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Article

Task-Oriented Circuit Training as an Alternative to Ergometer-Type Aerobic Exercise Training after Stroke

1
Recovery and Performance Laboratory, L.A. Miller Centre, Faculty of Medicine, Memorial University of Newfoundland, St. John’s, NL A1K 5A1, Canada
2
School of Human Kinetics and Recreation, Memorial University of Newfoundland, St. John’s, NL A1C 5S7, Canada
3
Discipline of Laboratory Medicine, Faculty of Medicine, Memorial University of Newfoundland, St. John’s, NL A1B 3V6, Canada
*
Authors to whom correspondence should be addressed.
Academic Editor: Ana Maria Bug
J. Clin. Med. 2021, 10(11), 2423; https://doi.org/10.3390/jcm10112423
Received: 15 April 2021 / Revised: 25 May 2021 / Accepted: 26 May 2021 / Published: 30 May 2021
(This article belongs to the Special Issue Therapies in Age-Related Neurodegenerative Diseases and Stroke)
Moderate-intensity aerobic exercise training is an important treatment strategy to enhance functional recovery and decrease cardiometabolic risk factors after stroke. However, stroke related impairments limit access to ergometer-type exercise. The aims of the current study were (1) to evaluate whether our task-oriented circuit training protocol (intermittent functional training; IFT) could be used to sustain moderate-intensity aerobic workloads over a 10-week intervention period, and (2) to investigate its preliminary effects on cardiorespiratory fitness and metabolic profiles compared to constant-load ergometer-type exercise (CET). Forty chronic hemiparetic stroke survivors were randomized to receive 30 sessions of IFT or CET over ten weeks. Similar proportions of participants were randomized to IFT (7/19) and CET (9/18) sustained workloads associated with moderate-intensity aerobic exercise over the study period (p = 0.515). However, CET was associated with more substantial changes in maximal oxygen uptake (MD = 2.79 mL min−1 kg−1 CI: 0.84 to 4.74) compared to IFT (MD = 0.62 mL min−1 kg−1 CI: −0.38 to 1.62). Pre to post changes in C-reactive protein (−0.9 mg/L; p =0.017), short-term glycemia (+14.7 mol/L; p = 0.026), and resting whole-body carbohydrate oxidation (+24.2 mg min−1; p = 0.046) were observed when considering both groups together. Accordingly, IFT can replicate the aerobic intensities sustained during traditional ergometer-type exercise training. More work is needed to evaluate the dose–response effects of such task-oriented circuit training protocols on secondary prevention targets across the continuum of stroke recovery. View Full-Text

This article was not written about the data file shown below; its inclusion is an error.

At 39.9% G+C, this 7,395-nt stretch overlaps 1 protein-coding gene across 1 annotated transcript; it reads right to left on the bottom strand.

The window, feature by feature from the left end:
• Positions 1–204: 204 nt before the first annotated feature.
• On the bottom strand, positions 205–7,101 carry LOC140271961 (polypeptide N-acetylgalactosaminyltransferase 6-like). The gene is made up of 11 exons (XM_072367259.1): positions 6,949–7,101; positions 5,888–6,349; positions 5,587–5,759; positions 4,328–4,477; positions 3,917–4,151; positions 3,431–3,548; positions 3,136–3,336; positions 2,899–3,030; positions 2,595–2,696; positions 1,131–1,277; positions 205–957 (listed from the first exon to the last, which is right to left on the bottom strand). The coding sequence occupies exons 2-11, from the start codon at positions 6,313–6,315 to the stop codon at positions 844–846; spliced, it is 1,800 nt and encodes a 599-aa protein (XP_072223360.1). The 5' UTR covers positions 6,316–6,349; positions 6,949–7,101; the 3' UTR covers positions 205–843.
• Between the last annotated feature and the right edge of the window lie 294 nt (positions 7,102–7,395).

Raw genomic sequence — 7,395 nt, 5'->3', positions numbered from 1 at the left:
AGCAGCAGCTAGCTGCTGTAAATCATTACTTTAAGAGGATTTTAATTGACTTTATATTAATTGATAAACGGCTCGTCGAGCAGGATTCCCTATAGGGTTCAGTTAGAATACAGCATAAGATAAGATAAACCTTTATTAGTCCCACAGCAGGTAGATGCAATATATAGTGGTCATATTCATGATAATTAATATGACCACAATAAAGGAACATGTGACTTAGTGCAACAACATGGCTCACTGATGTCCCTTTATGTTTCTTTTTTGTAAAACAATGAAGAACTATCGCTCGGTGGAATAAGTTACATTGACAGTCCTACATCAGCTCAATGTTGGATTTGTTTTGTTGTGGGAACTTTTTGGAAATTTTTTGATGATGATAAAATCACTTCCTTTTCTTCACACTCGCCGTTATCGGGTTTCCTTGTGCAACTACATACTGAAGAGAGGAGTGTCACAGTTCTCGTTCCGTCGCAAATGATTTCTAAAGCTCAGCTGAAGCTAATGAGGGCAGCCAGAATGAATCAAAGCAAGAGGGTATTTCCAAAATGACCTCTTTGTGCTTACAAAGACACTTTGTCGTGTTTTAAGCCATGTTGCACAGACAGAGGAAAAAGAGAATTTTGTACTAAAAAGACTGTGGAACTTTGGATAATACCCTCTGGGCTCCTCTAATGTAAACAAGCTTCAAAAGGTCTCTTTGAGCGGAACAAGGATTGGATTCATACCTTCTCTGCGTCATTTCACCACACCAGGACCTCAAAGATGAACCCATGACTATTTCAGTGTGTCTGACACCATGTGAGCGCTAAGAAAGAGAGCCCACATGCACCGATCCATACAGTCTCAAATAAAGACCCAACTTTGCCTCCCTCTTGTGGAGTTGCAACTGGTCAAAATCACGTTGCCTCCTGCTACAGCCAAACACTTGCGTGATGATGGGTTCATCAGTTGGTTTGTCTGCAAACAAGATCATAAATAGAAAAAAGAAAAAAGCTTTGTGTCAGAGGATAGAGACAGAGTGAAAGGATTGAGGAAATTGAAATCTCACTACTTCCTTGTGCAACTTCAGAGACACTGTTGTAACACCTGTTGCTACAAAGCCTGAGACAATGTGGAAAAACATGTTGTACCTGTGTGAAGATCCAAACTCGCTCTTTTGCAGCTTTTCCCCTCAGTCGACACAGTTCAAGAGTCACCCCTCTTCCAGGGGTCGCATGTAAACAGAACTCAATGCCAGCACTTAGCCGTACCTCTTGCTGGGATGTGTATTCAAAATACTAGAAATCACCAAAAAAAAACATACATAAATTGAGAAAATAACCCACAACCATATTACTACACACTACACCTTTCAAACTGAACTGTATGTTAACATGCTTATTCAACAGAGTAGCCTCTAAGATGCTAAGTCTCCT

Keywords: stroke; rehabilitation; aerobic exercise; secondary prevention; maximum oxygen uptake; task-oriented; circuit training stroke; rehabilitation; aerobic exercise; secondary prevention; maximum oxygen uptake; task-oriented; circuit training
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MDPI and ACS Style

Kelly, L.P.; Devasahayam, A.J.; Chaves, A.R.; Curtis, M.E.; Randell, E.W.; McCarthy, J.; Basset, F.A.; Ploughman, M. Task-Oriented Circuit Training as an Alternative to Ergometer-Type Aerobic Exercise Training after Stroke. J. Clin. Med. 2021, 10, 2423. https://doi.org/10.3390/jcm10112423

AMA Style

Kelly LP, Devasahayam AJ, Chaves AR, Curtis ME, Randell EW, McCarthy J, Basset FA, Ploughman M. Task-Oriented Circuit Training as an Alternative to Ergometer-Type Aerobic Exercise Training after Stroke. Journal of Clinical Medicine. 2021; 10(11):2423. https://doi.org/10.3390/jcm10112423

Chicago/Turabian Style

Kelly, Liam P., Augustine J. Devasahayam, Arthur R. Chaves, Marie E. Curtis, Edward W. Randell, Jason McCarthy, Fabien A. Basset, and Michelle Ploughman. 2021. "Task-Oriented Circuit Training as an Alternative to Ergometer-Type Aerobic Exercise Training after Stroke" Journal of Clinical Medicine 10, no. 11: 2423. https://doi.org/10.3390/jcm10112423

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